We are a group of feminist anthropologists, sociologists, historians, geographers, and other scholars of South Asia who write in response to the anthropologist Saiba Varma’s research on “entanglements between medicine and violence in…the world’s most densely militarized place”.
Our goal in this brief statement is to clarify the stakes of Varma’s proximity to what she calls the “security state”. In particular, we are deeply concerned about Varma’s non-disclosure of this crucial information, and the ethical issues it raises within the context of ethnographic scholarship in South Asia and beyond.
We want to make clear that we are not trying to impede scholarship on Kashmir, or for that matter, critical scholarship in other parts of the world that engages with the excesses of state power, militarism, and occupation. Producing scholarly knowledge about state power and its mechanisms is necessary and important work. We are, rather, calling for more transparency, accountability, and oversight in the production of knowledge that involves extremely vulnerable populations. We believe that scholars who have access to and benefit from power (in this case, state power) have a particular responsibility to engage in responsible research practices that are guided by a commitment to not furthering harm to people who already bear the brunt of state violence
As an anthropologist trained in the United States, Saiba Varma is bound by the American Anthropological Association’s Code of Ethics, which clearly states that anthropologists should first strive to “do no harm” and “be open and honest” regarding their work. This is particularly important when it comes to obtaining “informed consent.” In Varma’s case, we believe that this should have included, at the very least, transparency with her research subjects about her intimate family connections to the security apparatus that is responsible for creating an atmosphere of terror, surveillance, and suspicion in Kashmir.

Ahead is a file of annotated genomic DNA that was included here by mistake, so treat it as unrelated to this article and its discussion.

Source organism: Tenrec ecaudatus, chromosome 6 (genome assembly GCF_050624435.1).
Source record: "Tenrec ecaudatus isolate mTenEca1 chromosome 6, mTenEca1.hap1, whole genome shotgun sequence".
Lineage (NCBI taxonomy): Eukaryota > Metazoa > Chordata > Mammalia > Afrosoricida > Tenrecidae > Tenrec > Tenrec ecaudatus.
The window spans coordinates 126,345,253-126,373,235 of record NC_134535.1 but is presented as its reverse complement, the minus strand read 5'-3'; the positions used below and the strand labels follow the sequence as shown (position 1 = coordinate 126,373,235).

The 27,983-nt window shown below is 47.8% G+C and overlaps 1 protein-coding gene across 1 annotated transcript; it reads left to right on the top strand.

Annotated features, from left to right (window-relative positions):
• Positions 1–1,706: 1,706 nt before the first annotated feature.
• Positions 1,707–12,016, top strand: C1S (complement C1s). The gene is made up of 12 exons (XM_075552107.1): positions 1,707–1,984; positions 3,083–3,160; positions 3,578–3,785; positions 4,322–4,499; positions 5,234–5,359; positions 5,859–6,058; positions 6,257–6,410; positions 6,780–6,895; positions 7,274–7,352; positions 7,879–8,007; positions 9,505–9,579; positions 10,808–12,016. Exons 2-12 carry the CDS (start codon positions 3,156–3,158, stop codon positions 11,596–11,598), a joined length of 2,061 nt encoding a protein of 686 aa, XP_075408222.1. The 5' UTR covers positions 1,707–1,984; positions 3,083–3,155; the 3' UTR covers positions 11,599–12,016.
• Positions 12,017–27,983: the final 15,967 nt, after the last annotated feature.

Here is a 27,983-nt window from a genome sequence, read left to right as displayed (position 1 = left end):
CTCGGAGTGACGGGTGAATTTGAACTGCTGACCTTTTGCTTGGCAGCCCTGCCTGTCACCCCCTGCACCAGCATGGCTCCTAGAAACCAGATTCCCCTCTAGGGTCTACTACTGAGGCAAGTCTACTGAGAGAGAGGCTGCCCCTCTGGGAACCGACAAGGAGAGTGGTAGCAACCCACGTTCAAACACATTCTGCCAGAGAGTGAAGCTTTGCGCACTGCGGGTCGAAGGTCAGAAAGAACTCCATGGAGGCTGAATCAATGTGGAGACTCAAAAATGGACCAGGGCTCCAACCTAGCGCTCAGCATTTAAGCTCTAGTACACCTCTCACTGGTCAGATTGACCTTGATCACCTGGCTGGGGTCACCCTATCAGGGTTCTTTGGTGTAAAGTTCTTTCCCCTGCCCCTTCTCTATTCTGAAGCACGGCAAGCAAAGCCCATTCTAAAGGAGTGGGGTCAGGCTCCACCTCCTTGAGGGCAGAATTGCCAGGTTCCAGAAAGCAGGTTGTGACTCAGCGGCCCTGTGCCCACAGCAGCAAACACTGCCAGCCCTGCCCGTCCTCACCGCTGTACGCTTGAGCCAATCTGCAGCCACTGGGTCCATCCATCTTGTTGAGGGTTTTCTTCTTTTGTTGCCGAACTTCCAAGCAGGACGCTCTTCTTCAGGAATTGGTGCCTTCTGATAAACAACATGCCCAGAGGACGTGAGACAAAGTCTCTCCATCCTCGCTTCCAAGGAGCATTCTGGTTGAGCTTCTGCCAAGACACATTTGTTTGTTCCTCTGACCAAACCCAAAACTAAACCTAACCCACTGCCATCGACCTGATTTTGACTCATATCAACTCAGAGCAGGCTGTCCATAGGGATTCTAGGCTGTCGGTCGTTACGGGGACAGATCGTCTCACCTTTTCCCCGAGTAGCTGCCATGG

Her research subjects, particularly “psychiatric patients under occupation”, deserved the right to refuse participation or, at least, to share what they felt would be appropriate. This assumes paramount significance in the light of her proximity to state “intelligence” forces (specifically, the Research and Analysis Wing of the Indian state) in a context where information and knowledge acquired through concealment, deception, and surveillance literally kills people. Obtaining “ongoing consent” to research can only work in contexts where people know what they are consenting to. Varma’s evasion of these ethical guidelines raises serious questions for universities, professional associations and publishing houses about her research and published work.
These concerns echo and extend those raised in an important statement made by Kashmiri scholars and researchers who work in Kashmir regarding Varma’s work and its major ethical breaches. We also stand with Varma’s Indian publisher, Yoda Press, who has called public attention to the troubling nature of Varma’s nondisclosure in her research and writing: This should be a moment of deep introspection for publishers, university departments, and internal review boards alike.
Names (in alphabetical order):
Swethaa S. Ballakrishnen
Dia Da Costa
Mabel Denzin Gergan
Thomas Blom Hansen
Alf Gunvald Nielsen
Anand Vivek Taneja